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By Brad Sutton

The new Rocker has been an ideal creek boat with more rocker in the
hull and an amazing line on the chine which in my opinion keeps the
stern from getting sucked down in awkward situations. The side
profile of the chine also helps when plugging big drops and feels
extremely stable under water when you are taking strokes away from the
hydraulic at the base of the waterfalls. I truly love this kayak
because it performs like no other creeker I have ever paddled in the
past 13 years of my experience in running steep creeks. The one
feature I like the most has to be the nice perfectly round hull, which
helps for rolling past sticky holes. If you have a slab flat rock on
one side of a hole you can power up your speed boof up onto the slab
rock and roll your hull to your chine with out loosing any speed.
Unlike a flat bottom hull where it has more surface area to slow you
down and once you rotate to your chine the boat will lose all momentum
and slide straight down.

The deck on the bow and stern is perfect for plugging because it does
not create drag on the deck making the kayak flatten out and resurface
too quickly. This also prevents injury from big waterfall jumping and
keeps the paddler online away from being sucked back into a drop with
its original deck design of the new Rocker. It boofs so easy and
barely takes any energy to catch eddies while boat scouting. This is
key for me because I do not have to get out of my boat to scout
because I can catch that last micro eddy to boat scout.

The bulkhead system is a new design in creek boating outfitting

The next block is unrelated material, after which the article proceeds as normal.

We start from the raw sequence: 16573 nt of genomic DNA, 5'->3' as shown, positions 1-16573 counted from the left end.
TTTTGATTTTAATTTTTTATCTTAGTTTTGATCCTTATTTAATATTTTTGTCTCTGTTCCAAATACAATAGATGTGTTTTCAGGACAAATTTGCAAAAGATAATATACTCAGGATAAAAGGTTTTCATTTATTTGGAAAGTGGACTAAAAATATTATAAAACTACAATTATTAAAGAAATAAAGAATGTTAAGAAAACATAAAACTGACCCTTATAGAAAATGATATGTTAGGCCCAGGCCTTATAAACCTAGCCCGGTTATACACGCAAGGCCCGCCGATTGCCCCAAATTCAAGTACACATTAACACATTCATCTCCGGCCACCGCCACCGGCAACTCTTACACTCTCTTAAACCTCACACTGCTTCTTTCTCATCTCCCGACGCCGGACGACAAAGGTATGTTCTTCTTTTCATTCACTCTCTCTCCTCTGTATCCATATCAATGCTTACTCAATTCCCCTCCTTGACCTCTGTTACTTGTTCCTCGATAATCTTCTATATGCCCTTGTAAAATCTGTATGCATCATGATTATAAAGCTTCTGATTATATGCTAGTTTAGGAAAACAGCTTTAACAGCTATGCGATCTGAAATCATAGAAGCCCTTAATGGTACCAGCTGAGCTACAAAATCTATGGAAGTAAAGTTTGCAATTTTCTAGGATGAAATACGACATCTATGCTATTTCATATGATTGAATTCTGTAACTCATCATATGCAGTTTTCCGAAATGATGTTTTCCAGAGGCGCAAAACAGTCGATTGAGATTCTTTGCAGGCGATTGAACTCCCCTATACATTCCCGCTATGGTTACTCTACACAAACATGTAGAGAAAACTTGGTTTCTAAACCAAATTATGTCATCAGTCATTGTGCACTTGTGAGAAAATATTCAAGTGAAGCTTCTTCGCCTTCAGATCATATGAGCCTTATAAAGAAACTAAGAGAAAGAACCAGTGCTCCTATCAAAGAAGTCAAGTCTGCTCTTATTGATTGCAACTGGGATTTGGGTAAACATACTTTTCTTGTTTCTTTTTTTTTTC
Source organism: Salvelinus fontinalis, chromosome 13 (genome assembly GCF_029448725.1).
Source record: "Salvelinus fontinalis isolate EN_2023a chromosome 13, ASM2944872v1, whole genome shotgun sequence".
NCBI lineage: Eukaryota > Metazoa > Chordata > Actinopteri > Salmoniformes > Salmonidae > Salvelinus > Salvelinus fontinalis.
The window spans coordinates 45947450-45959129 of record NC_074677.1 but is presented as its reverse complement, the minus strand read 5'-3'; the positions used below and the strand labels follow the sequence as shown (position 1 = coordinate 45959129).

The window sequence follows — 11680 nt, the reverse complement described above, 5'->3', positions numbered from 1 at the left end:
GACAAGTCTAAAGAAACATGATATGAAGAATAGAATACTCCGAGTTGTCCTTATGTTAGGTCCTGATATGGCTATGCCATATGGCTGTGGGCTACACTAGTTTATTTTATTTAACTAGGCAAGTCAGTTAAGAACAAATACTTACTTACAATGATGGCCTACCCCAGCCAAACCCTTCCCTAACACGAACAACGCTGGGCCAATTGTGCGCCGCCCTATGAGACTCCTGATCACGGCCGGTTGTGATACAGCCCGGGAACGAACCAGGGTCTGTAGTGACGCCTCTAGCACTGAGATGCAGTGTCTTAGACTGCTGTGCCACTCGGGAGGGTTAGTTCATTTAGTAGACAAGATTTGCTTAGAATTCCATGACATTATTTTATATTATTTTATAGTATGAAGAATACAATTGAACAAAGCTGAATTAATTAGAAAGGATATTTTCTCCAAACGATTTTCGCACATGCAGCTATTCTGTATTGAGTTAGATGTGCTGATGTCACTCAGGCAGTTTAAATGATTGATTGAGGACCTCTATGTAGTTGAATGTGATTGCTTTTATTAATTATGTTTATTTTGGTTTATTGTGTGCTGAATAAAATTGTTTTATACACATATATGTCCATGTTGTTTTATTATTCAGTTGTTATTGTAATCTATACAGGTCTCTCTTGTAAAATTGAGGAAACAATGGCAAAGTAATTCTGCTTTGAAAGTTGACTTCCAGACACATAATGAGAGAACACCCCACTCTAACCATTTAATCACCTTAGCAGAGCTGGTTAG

history the bulkhead flips up for multi-day trips to stow away any
gear. This is a must for the true core creeker looking for a new
design to up there level of ability or compliment there already good
skills in running steep technical whitewater.

Costa Rica has been amazing the first day of paddling Ben
Stookesberry, Boyd Ruppelt, and myself went up to the canyon section
of the Rio Pozo Azul for a little warm up. We came up to some tight
lines in the canyon and had two good-sized drops to practice our
plugging techniques for bigger waterfall jumping. Ben’s friend Lizzy
was a little bit sick for two days and then I became sick too which we
guess is the same flu she might have brought with her from Colombia.
I feel much better now after two days of rest and will try to make a
descent on the Rio Patria in the next few days. The Patria has a
canyon section near the beginning and the trip I was on back in 1998
was the first descent and the first to paddle the canyon and still to
my knowledge the only group that has ever paddled the canyon since. I
hope too get a successful second descent of the canyon, with breaking
it down into two or three days in the jungle.

I have never felt so alive in all my life walking through the jungle
watching every step for venomous snakes, spiders, and plants. Also
being stalked by Jaguars every two square miles while hiking in Costa
Rica’s national parks. You must be prepared all the time for the
weather to change dramatically from a nice sunny blue-sky day to
torrential down pours with in minutes that can make for flashfloods at
any time with the steepest gorges and canyons a kayaker has ever
scene. This is the real jungle with all aspects of its environment
being truly dangerous I love this country.

Brad Sutton

Hotel Charley Section


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Boyd running through some tight boulder chunks, with absolute ease in
the 2007 Rocker!

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Ben Stookesberry filming Boyd Ruppelt running some tight lines in Costa Rica